Robert Kraft's message to graduates of Yeshiva University was simple: dream big and make the world better every day. In his commencement address to the class of 2016, Robert stressed the importance of chasing your "wildly improbable" dreams and making a positive impact daily, even if some days it is a small token of kindness.
"I'm not a Starbucks guy. I'm a Dunkin Donuts guy, but I like to pay for the coffee of the other folks behind me in line," he said. "It typically costs me less than $10 and makes the other people feel good, but more importantly it makes me feel so good, and random acts of kindness change the world one person at a time."
While Robert touched on the small ways the graduating class can make their "corner of the world" better, he also spoke to the importance of not giving up, even if the odds are against you. That is something he knows a thing or two about.
His dream? Owning the New England Patriots.
"A number of factors made that dream wildly improbable. No. 1: I didn't come from money. No. 2: I had no connection to the world of professional sports or the people in it. No. 3: Some of the greatest NFL teams are never sold … Yet I used to sit in the stands of the old Foxboro Stadium with my sons on Sunday afternoon, and it struck me how the team was mismanaged," he said. "Sitting there in the stands, I would dream of what our family would do if we only had a chance to own the team. As I said, it was wildly improbably that we would get to own it, but not impossible."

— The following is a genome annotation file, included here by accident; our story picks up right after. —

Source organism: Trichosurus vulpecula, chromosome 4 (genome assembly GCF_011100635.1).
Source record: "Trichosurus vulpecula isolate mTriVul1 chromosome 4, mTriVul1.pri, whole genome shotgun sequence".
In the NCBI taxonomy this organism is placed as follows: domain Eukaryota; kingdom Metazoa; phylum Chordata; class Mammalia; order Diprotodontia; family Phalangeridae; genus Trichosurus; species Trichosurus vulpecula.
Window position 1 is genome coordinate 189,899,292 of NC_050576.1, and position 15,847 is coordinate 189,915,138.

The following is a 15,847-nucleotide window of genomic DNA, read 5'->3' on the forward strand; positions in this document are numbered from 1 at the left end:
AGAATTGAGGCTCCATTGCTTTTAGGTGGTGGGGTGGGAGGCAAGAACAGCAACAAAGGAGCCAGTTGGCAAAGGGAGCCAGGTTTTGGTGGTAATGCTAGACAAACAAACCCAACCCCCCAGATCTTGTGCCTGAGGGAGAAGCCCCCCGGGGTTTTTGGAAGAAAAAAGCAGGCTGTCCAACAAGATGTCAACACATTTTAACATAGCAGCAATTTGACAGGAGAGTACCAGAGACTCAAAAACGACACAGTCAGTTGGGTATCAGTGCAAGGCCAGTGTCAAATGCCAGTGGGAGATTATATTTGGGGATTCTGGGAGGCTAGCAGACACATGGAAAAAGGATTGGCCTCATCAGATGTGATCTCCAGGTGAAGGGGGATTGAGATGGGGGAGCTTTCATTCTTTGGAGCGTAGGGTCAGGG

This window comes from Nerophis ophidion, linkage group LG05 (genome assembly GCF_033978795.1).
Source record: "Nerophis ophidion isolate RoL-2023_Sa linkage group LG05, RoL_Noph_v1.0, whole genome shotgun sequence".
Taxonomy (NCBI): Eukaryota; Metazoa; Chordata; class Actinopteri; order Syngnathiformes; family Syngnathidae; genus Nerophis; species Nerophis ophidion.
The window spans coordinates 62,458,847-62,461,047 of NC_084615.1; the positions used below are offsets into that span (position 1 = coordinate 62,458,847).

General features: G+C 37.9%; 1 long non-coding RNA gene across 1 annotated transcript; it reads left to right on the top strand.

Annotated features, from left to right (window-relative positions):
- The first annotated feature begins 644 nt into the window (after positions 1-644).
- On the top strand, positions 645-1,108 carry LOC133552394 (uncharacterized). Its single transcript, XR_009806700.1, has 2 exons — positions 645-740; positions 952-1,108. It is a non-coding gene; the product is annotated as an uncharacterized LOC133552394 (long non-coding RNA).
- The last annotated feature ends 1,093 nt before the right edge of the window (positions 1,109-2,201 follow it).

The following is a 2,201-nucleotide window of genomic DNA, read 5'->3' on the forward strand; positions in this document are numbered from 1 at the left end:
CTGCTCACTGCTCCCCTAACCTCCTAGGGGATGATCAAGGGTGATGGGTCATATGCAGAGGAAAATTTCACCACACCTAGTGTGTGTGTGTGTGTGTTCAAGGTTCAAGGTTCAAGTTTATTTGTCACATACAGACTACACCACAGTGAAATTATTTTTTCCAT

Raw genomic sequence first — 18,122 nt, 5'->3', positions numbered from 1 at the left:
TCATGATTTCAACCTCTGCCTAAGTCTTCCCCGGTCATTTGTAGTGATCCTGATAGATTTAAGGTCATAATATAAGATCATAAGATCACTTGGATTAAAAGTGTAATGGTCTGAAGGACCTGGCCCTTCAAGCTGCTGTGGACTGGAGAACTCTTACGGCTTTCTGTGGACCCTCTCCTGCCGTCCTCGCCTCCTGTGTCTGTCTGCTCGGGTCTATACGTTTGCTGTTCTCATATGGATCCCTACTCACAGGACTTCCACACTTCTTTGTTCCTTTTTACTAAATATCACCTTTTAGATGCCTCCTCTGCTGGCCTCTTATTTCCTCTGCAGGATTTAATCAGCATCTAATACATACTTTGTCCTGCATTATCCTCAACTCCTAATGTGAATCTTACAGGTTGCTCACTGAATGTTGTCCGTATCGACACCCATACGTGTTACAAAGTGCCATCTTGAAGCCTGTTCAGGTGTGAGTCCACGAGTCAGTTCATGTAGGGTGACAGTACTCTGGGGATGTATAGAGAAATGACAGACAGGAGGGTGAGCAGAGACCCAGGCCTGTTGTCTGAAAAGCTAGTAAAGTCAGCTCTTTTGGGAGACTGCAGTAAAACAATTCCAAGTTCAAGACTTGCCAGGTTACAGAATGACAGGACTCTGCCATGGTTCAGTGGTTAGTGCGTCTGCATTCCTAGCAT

We all know that not-quite-impossible dream came to fruition, and 21 years and four Lombardi trophies later, it's still going.
Among his closing words, Robert challenged the graduates of Yeshiva to do the same, to push themselves and to see beyond the small picture.
"Think big. Make it a wildly improbable dream that motivates you, one that wakes you up in the morning ready to attack your day, to persevere and persist until you accomplish it," he said. "Dream a big dream, a bold dream. Don't play conservatively between the 40 yard lines. Don't just play it safe."
You can watch Robert's full remarks in the video below.